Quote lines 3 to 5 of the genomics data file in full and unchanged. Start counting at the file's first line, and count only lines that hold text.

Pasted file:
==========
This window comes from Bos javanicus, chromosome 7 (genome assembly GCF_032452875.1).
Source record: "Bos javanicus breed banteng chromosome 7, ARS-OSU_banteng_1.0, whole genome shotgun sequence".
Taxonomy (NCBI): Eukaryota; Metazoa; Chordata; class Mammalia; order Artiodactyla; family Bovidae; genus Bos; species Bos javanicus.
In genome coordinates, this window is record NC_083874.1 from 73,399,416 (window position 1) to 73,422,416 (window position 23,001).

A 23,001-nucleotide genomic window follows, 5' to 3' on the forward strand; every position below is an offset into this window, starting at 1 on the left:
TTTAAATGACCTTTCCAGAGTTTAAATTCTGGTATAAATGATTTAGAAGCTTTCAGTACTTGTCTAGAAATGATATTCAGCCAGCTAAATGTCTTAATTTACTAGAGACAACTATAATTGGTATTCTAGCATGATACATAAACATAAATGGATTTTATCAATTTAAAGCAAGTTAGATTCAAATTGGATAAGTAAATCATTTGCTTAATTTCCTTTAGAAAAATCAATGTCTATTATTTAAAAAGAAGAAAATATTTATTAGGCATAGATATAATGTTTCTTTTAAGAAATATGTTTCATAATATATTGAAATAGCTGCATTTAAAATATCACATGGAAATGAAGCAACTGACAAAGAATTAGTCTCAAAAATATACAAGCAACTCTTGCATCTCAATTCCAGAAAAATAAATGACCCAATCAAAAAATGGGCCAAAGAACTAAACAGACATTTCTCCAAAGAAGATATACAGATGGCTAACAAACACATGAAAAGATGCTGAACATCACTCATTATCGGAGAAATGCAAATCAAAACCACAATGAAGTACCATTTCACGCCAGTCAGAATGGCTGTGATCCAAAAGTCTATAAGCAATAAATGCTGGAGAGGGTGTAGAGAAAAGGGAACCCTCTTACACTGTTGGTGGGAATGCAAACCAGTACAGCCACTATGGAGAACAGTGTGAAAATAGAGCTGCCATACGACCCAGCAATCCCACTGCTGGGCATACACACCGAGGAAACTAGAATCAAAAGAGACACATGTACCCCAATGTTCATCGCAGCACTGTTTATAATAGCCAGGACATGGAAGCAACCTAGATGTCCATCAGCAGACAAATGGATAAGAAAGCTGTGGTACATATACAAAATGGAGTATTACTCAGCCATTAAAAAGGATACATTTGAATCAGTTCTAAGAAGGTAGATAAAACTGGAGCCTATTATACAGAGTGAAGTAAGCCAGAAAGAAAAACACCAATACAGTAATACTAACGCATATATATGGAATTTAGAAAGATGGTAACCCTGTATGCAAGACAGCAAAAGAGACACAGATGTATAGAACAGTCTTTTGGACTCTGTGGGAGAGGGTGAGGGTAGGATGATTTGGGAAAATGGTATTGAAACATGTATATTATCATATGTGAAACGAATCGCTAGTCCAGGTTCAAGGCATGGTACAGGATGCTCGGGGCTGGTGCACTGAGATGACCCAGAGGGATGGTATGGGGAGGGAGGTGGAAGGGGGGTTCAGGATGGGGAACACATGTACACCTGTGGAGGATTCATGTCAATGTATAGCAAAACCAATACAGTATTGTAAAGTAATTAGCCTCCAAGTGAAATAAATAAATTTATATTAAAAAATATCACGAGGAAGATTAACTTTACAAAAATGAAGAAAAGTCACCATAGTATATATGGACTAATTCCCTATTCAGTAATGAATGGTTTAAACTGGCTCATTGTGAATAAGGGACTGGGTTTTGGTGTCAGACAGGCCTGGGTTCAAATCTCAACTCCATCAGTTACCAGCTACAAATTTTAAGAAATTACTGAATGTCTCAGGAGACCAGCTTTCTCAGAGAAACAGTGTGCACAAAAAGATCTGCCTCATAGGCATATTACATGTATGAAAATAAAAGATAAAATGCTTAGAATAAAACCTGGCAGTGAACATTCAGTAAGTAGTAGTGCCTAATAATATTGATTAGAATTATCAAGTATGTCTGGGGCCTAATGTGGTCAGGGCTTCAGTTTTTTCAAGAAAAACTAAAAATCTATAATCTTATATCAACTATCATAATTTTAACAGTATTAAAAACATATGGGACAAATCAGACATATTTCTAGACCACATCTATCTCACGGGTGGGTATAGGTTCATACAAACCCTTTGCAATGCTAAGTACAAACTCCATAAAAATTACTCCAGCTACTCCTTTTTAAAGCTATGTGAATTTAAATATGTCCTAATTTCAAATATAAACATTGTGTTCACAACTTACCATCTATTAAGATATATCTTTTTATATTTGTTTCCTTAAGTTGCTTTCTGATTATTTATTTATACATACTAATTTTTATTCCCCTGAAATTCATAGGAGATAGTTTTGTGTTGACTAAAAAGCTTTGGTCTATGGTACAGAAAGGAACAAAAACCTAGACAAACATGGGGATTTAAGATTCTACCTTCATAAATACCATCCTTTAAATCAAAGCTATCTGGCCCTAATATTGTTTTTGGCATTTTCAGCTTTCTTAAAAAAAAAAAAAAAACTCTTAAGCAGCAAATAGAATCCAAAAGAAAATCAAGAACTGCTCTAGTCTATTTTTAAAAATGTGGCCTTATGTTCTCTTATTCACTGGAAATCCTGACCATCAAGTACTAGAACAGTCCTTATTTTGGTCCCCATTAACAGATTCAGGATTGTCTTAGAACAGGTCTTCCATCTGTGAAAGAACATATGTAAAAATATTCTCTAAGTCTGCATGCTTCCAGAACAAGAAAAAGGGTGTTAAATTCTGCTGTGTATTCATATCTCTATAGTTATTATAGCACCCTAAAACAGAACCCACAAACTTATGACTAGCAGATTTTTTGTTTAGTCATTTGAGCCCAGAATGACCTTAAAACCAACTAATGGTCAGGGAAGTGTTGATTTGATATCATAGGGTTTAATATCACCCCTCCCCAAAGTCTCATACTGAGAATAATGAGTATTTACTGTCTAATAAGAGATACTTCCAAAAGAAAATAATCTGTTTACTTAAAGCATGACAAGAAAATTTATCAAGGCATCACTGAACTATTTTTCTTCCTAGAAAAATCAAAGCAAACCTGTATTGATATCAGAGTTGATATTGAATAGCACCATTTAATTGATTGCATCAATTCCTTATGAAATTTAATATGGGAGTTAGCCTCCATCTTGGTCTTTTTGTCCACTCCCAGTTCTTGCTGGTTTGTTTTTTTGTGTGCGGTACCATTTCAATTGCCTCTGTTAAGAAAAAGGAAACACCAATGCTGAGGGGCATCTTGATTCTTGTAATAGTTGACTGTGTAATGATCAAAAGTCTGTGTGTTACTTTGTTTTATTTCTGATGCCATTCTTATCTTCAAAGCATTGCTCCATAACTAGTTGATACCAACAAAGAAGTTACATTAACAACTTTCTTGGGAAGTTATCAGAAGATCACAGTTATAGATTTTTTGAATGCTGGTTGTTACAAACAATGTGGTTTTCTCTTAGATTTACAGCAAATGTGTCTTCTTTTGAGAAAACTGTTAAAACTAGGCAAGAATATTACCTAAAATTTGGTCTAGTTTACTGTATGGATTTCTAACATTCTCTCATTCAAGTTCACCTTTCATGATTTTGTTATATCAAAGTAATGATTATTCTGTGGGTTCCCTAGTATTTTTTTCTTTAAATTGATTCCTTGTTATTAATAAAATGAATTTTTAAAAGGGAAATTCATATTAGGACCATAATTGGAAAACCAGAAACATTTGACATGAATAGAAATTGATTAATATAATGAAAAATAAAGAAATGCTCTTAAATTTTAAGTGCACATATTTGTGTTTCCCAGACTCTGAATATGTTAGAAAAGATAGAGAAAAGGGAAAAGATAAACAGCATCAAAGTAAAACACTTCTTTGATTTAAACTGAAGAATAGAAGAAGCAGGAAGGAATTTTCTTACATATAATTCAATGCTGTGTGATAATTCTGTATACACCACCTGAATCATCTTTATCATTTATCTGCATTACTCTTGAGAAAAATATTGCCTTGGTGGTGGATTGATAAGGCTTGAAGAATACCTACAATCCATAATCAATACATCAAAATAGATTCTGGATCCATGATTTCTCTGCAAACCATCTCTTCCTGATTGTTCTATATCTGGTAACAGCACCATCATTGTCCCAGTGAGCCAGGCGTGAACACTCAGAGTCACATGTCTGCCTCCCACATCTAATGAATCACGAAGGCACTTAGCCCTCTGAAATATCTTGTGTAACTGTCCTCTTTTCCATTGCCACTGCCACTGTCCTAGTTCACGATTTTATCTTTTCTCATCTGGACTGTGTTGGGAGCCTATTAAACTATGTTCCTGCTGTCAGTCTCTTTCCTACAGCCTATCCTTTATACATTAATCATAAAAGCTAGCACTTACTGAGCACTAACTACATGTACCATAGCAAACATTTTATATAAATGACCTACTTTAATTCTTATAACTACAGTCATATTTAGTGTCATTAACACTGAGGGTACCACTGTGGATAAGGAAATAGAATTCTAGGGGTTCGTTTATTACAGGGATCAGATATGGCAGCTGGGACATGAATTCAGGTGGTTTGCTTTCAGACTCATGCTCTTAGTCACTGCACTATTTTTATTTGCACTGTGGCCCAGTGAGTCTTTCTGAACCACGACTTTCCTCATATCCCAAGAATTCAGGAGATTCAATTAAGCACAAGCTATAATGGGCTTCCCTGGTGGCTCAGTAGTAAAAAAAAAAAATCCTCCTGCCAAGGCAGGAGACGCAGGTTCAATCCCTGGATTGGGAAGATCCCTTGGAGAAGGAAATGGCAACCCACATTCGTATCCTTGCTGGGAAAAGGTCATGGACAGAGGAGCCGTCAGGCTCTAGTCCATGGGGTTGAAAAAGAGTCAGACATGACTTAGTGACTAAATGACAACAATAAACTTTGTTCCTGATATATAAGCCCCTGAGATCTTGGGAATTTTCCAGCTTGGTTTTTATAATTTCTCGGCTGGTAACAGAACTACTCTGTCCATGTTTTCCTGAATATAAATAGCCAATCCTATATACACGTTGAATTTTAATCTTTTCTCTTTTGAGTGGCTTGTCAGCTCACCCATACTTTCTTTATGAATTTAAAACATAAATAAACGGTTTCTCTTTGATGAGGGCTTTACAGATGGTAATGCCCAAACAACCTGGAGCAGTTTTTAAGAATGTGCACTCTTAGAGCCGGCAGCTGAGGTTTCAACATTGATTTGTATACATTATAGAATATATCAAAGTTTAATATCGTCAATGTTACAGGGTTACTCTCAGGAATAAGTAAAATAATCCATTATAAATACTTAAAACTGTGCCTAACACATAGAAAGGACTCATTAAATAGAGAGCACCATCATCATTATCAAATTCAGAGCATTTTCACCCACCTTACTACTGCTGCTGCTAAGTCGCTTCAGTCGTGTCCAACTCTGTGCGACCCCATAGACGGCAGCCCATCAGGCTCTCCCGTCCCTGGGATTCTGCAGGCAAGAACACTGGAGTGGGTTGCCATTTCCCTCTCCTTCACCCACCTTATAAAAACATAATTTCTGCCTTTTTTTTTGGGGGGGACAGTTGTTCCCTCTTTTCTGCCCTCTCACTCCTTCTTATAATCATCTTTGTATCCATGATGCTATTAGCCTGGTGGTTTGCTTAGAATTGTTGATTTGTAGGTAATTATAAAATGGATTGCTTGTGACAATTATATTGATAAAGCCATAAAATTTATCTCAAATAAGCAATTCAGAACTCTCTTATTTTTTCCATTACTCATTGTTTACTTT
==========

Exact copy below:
Taxonomy (NCBI): Eukaryota; Metazoa; Chordata; class Mammalia; order Artiodactyla; family Bovidae; genus Bos; species Bos javanicus.
In genome coordinates, this window is record NC_083874.1 from 73,399,416 (window position 1) to 73,422,416 (window position 23,001).

A 23,001-nucleotide genomic window follows, 5' to 3' on the forward strand; every position below is an offset into this window, starting at 1 on the left: